We are preparing to celebrate the Eucharistic embraced by Jesus of all. This “all” means all within each of us and all who are around us. We are urged in every celebration of Jesus’ death and resurrection to live that loving embrace to those whom we find different.
We are invited to a freedom from prejudging and from a territorial selectivity which results in exclusion. Our reception of the Eucharist is a reception of the totality of His Body. Our personal “amen” becomes the pledge of our reception of His brothers and sisters. This takes much prayer and opening of hearts and minds.
The previous chapters of Isaiah have dealt with Israel’s being comforted in their state of exile with promises of abundance of life and joy. With these verses we hear in our First Reading, a different historical time is the setting. Different human needs and failings are addressed. In our reading we hear an oracle which is an invitation to the people of Israel to welcome those from other lands if they will observe the rituals of their tradition.
God reveals that the temple will be a house of prayer for all peoples. As they, Israel, have been gathered back into a community of praise and reverence of the saving God, so they must now gather into their relationship with God, those beyond territorial boundaries. Everyone belongs to each other, because each belongs to God.
The “salvation and justice” is to be observed as the “right” thing for God to do and those who see it are urged to extend it in their own lives. This “justice” will extend to all within the Israelite community and to others who are known as foreigners. As a result of wars and especially religious differences, foreigners were feared, hated and excluded from every form of relationship. This is a religious revolution almost beyond their hearing and understanding. The precious temple “shall be called a house of prayer for all peoples.” Just imagine that.
Such a person walks toward Jesus in today’s Gospel. She is a Canaanite who has crossed the sacred boundaries and entered the land promised only to Israel. She has heard of Jesus and addresses Him with words of praise and supplication. She comes with a most motherly and human need. Jesus makes no immediate reply and His disciples ask Him to send her away.
Jesus responds with a strictly Matthewan theme. Jesus has been sent first to regather the lost sheep, the people of Israel. They have been lost as the People of God by being dominated by an other empire, namely the Romans. They have also been mislead by some of the Jewish religious leaders with whom Jesus is often in conflict. The woman, as a foreigner, does what all of Israel is called to do, she did Him homage and remade her caring request from need and faith.
Jesus makes an apparently harsh response. Foreigners were referred to as “dogs.” Jesus reminds her and His disciples that he is sent directly to feed the “children” of Israel and not foreigners. The woman seems ready for this and comes back with an unanswerable statement herself. In response Jesus grants her the health of her daughter because of her faith. It is important to note that the Greek verb used by the disciples means that Jesus should send her away having granted her request. Matthew desires to show that faith in Jesus more than merely being a bother is essential for an authentic relationship with God.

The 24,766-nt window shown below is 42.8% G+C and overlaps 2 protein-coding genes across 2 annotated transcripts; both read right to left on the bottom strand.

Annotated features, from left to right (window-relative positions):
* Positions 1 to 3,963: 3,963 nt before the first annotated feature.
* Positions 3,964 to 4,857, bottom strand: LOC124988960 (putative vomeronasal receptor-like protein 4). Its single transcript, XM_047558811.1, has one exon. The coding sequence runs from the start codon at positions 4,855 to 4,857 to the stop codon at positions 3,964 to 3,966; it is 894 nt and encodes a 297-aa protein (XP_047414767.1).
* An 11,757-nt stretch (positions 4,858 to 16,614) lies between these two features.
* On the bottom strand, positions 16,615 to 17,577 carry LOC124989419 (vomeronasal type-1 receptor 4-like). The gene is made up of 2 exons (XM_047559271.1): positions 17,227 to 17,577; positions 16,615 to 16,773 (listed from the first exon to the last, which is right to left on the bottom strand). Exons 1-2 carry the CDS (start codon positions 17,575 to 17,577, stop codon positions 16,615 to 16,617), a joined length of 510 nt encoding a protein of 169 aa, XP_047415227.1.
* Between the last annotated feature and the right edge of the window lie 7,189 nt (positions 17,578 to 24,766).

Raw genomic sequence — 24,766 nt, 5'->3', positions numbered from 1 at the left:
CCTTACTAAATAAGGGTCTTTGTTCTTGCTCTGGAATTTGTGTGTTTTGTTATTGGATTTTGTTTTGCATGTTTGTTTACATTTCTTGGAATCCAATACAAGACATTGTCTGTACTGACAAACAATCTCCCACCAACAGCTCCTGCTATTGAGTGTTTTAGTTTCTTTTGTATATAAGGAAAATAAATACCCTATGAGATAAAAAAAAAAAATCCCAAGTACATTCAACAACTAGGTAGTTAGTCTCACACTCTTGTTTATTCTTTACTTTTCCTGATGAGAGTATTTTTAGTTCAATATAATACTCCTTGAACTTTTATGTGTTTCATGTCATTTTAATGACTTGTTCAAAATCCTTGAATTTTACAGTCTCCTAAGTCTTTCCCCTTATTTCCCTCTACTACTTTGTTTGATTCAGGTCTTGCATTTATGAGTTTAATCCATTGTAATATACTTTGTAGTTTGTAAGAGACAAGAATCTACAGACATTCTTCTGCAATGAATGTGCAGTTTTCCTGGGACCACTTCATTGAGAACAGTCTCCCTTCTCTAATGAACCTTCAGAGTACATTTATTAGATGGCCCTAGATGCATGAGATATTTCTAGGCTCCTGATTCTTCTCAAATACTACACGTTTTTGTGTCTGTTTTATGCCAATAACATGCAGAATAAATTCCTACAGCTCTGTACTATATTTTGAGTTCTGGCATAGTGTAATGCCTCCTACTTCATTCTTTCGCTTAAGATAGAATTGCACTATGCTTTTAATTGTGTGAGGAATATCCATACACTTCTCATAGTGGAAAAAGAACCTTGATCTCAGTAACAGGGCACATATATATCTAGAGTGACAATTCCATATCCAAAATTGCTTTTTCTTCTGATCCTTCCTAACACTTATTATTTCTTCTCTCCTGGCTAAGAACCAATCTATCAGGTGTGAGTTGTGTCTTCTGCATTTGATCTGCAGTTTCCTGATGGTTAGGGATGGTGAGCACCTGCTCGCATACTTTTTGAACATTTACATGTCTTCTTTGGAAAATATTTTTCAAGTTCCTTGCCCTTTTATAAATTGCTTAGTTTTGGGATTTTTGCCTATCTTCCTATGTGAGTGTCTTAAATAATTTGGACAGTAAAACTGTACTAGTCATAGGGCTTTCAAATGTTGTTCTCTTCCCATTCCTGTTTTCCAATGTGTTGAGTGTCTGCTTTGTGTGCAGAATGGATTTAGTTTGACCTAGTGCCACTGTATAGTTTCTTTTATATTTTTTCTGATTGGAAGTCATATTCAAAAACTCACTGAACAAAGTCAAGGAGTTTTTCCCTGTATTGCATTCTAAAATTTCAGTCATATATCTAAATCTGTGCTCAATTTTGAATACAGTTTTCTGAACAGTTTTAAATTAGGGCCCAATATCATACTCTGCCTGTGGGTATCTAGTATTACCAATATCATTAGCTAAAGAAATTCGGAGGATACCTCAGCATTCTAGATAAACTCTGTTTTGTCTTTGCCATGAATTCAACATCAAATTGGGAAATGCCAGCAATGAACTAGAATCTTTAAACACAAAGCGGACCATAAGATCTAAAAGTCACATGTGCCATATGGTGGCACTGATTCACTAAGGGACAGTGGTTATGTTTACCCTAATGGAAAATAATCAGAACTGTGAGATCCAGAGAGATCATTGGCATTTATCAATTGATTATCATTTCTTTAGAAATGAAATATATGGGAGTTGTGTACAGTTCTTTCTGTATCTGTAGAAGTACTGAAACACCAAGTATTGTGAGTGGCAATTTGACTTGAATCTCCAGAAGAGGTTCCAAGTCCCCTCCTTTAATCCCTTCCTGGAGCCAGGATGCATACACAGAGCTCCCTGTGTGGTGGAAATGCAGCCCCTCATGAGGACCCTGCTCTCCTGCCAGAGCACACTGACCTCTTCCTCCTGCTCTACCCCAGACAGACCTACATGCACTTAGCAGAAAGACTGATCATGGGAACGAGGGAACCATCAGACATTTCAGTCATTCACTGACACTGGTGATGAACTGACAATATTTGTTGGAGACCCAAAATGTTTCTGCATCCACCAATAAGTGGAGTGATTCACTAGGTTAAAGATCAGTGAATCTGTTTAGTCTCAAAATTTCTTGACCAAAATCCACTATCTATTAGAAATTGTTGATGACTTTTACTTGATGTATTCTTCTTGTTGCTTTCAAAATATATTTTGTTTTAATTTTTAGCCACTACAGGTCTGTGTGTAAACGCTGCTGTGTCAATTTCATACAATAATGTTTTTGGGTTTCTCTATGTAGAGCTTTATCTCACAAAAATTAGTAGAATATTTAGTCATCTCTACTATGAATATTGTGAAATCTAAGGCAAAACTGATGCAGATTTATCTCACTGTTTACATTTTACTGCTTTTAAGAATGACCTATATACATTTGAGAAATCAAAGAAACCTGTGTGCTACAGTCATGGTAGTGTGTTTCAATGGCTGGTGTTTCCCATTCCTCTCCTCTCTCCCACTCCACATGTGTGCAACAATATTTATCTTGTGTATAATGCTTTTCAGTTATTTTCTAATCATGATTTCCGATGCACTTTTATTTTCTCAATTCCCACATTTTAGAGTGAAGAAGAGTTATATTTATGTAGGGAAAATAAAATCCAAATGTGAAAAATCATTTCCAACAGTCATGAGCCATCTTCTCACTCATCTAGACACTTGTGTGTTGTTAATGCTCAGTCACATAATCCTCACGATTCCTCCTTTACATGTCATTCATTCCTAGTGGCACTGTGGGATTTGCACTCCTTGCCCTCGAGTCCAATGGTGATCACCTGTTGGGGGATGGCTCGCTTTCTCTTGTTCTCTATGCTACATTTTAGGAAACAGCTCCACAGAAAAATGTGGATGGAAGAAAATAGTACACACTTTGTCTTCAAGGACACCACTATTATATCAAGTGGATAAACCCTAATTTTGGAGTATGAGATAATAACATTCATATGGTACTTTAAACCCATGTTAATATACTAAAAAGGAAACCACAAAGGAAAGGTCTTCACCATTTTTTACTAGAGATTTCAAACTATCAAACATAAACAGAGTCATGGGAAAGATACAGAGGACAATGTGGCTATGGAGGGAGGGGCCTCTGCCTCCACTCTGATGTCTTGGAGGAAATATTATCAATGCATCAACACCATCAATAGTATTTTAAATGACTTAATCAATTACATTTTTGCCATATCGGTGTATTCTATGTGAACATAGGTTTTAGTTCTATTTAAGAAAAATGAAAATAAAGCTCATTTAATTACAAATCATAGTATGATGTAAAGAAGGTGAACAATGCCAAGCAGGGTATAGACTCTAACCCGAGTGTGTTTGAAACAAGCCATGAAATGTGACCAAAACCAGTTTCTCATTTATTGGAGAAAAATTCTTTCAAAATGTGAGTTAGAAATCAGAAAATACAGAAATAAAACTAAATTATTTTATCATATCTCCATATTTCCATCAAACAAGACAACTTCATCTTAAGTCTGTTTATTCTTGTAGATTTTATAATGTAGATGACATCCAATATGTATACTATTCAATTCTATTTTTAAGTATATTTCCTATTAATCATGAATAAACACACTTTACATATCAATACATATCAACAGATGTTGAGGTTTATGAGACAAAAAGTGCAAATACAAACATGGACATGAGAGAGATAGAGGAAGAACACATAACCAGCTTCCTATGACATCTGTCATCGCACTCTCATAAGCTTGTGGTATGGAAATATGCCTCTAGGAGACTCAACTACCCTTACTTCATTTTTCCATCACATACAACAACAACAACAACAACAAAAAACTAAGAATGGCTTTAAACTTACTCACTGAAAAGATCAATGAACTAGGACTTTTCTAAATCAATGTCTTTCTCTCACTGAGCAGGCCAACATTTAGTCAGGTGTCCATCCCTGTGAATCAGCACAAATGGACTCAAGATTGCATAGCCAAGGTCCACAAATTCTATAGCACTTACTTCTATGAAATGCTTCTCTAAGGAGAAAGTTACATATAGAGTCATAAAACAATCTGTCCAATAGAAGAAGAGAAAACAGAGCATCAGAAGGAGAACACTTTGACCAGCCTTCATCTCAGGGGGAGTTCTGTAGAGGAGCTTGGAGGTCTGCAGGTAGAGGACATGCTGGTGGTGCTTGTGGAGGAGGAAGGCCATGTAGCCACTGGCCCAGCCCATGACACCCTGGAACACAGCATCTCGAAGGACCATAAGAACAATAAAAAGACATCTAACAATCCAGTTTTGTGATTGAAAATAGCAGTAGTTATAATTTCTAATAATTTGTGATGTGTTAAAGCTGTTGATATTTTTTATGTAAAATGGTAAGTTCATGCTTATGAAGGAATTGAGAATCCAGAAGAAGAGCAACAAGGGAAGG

These readings highlight an extremely sensitive and important area of religion. There is a rising spirit of qualitative competition among Christian sects and between various traditions of faith about which one is the best, the correct, the most blessed. Here at our Catholic University there are groups who say that if others are not in their group, well they are going to hell. These are small groups, but frightening.
Not all people of the Muslim faith are terrorists Not all African/Americans demand racial separation and black-supremacy. I assume that in which of the many faiths we find ourselves, we assume ours is the right one, the best one. If we look at our faith that way, then we necessarily will look down upon other people with whom God also relates.
Jesus was and always was of the ancient Jewish faith. He challenged some of the Jewish leaders as one of them Himself. In all His discussions with these various groups, Jesus was calling them back to the original and authentic relationship God had initiated with them centuries ago. Is one religion as good as any other? This is a complicated question and no one answer satisfies.
Christianity, Judaism, and all other religions which have at their centers a relationship with a deity involve faith. If it is a faith, then it is a leap beyond the certain. If this is true then qualitative criticism is inauthentic and unfaithful. The Canaanite woman comes from another neighborhood, but Jesus does not reject her or looks down upon her, or judge her out of God’s care. She possessed faith, because of her daughter’s need. Who does God exclude? God’s earth is a house of prayerful relating with the mysteries of life and the mystery of God.
I am a Catholic, a Christian and therefore I am bound to count no one person as a foreigner to God’s love. Differences from me and my beliefs do not mean diminishment or exclusion of others from my reverence or my heaven. I am freed by my faith not to qualify how I am doing nor assess how anybody else is doing or where they’re going. Jesus loved them all, reverenced them all and that’s our personal and communal life-mission. Does this all make sense? Who's to say.
“With the Lord there is mercy and fullness of redemption.” Ps. 130, 7
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